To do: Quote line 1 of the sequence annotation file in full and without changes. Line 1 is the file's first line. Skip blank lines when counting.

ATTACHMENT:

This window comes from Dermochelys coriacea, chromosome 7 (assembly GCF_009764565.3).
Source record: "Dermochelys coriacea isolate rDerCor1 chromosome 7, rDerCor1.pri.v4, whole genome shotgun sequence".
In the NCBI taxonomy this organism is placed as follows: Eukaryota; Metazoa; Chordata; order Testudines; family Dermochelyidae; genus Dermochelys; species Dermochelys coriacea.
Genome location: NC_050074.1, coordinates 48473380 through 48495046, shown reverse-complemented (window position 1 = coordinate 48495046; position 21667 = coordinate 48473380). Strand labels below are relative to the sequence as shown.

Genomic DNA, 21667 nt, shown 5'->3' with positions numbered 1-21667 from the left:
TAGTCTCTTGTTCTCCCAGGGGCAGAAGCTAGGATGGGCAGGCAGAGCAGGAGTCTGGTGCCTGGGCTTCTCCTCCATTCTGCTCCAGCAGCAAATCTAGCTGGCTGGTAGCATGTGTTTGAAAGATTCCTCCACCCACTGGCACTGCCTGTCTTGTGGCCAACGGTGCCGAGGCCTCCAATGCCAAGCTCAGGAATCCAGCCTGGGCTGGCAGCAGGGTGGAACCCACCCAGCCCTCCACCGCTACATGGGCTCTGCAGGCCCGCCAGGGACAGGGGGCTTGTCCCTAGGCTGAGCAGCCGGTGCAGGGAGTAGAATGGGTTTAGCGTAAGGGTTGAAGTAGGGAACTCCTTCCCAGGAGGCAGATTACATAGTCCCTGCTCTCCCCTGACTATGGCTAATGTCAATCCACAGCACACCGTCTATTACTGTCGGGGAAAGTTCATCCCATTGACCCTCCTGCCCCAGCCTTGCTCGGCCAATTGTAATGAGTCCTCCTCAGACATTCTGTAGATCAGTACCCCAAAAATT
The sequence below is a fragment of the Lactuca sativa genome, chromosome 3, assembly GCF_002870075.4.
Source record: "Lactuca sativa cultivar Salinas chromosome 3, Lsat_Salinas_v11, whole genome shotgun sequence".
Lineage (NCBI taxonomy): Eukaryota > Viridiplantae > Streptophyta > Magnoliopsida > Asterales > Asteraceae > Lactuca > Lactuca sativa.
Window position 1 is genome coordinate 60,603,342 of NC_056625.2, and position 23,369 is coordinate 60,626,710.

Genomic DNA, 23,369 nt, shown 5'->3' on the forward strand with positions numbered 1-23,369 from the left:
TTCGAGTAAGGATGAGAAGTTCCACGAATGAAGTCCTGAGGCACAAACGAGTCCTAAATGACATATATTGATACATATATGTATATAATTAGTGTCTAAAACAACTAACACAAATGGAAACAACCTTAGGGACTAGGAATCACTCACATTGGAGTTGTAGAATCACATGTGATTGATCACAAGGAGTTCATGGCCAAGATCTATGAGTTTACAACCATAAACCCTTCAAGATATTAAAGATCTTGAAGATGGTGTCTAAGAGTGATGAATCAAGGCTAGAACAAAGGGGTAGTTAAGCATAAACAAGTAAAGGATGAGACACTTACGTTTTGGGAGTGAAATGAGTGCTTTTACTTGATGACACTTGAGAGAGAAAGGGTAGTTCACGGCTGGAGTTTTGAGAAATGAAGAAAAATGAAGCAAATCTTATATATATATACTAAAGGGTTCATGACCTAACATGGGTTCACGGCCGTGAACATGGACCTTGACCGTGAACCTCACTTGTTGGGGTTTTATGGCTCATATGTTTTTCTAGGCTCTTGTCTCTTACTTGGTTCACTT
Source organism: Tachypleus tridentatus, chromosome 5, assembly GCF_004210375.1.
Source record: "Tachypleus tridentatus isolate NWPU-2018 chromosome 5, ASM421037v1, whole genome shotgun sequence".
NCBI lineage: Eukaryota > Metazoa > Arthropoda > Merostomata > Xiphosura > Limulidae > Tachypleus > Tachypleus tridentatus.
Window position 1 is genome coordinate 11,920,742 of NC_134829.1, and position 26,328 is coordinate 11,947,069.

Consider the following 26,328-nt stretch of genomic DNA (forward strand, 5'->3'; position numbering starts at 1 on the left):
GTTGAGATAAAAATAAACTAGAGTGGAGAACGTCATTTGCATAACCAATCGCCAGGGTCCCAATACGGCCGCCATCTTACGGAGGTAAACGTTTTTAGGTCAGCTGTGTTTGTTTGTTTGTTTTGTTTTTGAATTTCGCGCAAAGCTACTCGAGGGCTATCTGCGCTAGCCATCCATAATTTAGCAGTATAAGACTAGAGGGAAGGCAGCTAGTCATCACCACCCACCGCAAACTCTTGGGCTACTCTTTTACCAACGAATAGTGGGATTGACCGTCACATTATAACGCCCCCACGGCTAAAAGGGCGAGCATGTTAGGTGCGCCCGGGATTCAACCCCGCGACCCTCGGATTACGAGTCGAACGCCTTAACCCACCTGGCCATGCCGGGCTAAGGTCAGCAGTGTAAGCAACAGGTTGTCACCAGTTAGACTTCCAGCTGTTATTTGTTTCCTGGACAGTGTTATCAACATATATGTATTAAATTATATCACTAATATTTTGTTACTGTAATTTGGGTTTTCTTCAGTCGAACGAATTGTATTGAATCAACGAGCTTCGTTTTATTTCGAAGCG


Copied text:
This window comes from Dermochelys coriacea, chromosome 7 (assembly GCF_009764565.3).